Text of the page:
An eXpendable Current Profiler (XCP) is a probe that is dropped from a ship or an aircraft and measures the temperature and velocity as it falls through the water. A very thin wire transmits the measurements to the ship where it is recorded for later analysis. The probe is designed to fall at a known rate, so that the depth of the probe can be inferred from the time since it was launched. XCPs allow for rapid surveying from an aircraft or ship underway obtaining snapshots of oceanic vertical and horizontal structure on horizontal scales of 10's of kilometers. This instrument allows dynamical studies of internal gravity waves (including near-inertial waves and internal tides), fronts, and vortices (including rings and eddies).
The data presented in this page were collected during a joint mission by the University of Miami and NOAA/AOML in the Gulf of Mexico on May 18, 2010. These probes were deployed from a NOAA WP-3D aircraft .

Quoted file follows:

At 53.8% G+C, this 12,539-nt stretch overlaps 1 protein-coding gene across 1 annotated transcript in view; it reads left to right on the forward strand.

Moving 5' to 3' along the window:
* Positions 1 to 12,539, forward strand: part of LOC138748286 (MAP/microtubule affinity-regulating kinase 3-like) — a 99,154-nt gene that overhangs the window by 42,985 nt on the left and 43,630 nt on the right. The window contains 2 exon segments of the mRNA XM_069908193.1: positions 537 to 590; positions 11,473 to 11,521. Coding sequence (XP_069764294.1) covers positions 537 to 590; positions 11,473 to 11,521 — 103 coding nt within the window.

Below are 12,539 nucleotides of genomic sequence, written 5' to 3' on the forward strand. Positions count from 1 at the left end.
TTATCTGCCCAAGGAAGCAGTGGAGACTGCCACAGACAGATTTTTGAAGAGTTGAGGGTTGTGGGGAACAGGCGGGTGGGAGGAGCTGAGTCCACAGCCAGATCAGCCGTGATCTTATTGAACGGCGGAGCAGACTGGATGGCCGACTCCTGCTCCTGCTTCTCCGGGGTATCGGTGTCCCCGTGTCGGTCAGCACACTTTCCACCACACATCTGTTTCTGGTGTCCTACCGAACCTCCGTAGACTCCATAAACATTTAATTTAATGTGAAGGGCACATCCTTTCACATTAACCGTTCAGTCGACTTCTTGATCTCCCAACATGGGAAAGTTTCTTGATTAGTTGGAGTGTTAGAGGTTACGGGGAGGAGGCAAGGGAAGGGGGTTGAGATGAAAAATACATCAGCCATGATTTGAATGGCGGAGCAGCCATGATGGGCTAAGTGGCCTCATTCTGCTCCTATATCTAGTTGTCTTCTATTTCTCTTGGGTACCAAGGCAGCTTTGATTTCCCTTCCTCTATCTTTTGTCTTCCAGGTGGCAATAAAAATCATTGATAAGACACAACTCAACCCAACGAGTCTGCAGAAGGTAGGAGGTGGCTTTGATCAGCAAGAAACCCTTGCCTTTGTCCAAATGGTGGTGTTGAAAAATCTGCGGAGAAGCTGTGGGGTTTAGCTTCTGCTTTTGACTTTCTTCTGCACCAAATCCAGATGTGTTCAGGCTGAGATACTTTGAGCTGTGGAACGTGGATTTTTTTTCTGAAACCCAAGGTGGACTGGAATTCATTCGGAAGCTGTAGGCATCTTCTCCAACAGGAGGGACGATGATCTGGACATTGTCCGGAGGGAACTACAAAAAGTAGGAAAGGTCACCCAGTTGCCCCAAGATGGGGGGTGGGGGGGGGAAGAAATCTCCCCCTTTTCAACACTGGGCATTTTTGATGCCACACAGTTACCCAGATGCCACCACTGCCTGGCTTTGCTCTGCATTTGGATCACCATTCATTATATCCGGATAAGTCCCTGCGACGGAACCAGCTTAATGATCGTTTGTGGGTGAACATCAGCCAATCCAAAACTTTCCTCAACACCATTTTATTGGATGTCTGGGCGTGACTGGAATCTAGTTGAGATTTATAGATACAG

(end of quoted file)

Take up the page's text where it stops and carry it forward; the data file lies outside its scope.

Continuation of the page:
These products provide information about the vertical structure of the large scale circulation in the Gulf of Mexico. They describe the ocean current and temperature as a function of depth. Their information of surface currents can be used in the validation of numerical models currently being utilized in the Gulf of Mexico monitoring.
The map below shows the location of XCP observations (blue dots) deployed by NOAA/AOML and UM/RSMAS scientists from a NOAA WP-3D aircraft between May 18-21, 2010. The map also shows the geostrophic surface velocity (vectors) and speed (colors) derived from satellite altimetry observations corresponding to the date of the survey. The location of the Deepwater Horizon is denoted by a red star. Nineteen profiles were collected over the Loop Current, shown by the large values of surface currents (orange and red colors). Click on the blue dots on the map to display the profiles.